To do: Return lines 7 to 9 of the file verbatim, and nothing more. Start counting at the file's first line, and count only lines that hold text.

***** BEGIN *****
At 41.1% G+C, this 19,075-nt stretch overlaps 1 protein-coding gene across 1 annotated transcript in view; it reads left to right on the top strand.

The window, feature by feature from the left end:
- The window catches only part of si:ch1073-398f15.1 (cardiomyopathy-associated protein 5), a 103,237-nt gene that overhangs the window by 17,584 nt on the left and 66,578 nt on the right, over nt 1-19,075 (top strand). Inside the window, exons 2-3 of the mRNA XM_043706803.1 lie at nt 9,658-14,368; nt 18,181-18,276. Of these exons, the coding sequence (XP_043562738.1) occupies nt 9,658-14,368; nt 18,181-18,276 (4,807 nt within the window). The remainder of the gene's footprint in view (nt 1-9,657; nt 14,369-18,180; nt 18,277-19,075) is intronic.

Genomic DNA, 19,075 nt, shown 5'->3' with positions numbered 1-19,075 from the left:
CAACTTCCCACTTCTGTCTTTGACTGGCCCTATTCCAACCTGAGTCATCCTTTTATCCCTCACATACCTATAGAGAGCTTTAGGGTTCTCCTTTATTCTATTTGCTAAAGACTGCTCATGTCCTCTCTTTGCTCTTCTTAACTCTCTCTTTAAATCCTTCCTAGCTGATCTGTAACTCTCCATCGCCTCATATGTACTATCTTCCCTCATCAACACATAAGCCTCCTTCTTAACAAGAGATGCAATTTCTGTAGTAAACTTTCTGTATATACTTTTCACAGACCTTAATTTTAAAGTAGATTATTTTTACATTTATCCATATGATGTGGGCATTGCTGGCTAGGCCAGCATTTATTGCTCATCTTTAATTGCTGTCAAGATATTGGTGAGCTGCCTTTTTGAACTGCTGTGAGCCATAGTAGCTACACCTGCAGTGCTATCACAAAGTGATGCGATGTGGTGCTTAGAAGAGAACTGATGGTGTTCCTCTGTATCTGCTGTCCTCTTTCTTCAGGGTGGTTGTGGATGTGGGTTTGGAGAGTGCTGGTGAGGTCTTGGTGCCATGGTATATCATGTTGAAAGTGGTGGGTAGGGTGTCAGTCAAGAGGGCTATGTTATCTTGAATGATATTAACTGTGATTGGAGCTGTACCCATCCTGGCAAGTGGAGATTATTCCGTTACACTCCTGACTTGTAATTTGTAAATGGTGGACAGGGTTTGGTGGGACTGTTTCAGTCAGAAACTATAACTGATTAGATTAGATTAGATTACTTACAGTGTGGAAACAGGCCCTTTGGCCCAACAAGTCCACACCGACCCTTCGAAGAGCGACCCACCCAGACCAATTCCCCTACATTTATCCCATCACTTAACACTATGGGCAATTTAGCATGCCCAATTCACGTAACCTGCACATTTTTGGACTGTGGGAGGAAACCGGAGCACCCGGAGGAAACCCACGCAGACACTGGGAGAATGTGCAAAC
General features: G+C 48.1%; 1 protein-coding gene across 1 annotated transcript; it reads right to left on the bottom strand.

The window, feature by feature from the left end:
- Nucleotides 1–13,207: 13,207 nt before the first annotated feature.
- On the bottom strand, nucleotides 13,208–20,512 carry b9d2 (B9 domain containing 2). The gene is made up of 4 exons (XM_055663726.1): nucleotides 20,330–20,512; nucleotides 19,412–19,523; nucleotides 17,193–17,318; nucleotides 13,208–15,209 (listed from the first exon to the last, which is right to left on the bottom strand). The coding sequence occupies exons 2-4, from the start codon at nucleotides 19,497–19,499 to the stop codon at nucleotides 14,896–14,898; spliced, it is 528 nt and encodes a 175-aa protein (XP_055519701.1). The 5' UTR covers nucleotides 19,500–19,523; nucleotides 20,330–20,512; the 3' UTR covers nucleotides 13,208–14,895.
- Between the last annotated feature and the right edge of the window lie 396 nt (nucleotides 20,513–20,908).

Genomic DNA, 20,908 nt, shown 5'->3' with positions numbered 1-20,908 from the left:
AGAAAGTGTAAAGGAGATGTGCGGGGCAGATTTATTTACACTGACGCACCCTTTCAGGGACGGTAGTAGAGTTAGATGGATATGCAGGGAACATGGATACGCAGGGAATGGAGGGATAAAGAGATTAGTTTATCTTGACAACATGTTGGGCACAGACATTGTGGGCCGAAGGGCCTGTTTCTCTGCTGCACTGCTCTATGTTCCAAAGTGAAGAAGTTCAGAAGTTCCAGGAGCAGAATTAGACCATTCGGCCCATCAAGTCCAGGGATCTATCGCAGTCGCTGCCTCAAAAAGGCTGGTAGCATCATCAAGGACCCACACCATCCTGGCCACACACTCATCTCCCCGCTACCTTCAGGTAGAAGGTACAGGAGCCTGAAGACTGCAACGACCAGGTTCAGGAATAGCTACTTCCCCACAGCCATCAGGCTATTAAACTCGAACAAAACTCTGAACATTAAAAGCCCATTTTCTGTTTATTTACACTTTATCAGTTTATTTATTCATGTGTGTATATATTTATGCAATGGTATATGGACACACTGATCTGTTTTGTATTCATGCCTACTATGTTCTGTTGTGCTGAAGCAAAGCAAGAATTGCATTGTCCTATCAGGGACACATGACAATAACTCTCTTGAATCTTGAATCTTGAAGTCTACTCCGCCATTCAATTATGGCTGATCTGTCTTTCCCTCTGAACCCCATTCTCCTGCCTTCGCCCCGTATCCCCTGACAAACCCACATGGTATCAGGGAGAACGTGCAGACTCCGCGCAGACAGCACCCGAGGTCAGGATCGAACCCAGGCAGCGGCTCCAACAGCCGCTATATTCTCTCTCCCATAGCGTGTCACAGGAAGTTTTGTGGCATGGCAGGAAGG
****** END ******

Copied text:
The window, feature by feature from the left end:
- Nucleotides 1–13,207: 13,207 nt before the first annotated feature.
- On the bottom strand, nucleotides 13,208–20,512 carry b9d2 (B9 domain containing 2). The gene is made up of 4 exons (XM_055663726.1): nucleotides 20,330–20,512; nucleotides 19,412–19,523; nucleotides 17,193–17,318; nucleotides 13,208–15,209 (listed from the first exon to the last, which is right to left on the bottom strand). The coding sequence occupies exons 2-4, from the start codon at nucleotides 19,497–19,499 to the stop codon at nucleotides 14,896–14,898; spliced, it is 528 nt and encodes a 175-aa protein (XP_055519701.1). The 5' UTR covers nucleotides 19,500–19,523; nucleotides 20,330–20,512; the 3' UTR covers nucleotides 13,208–14,895.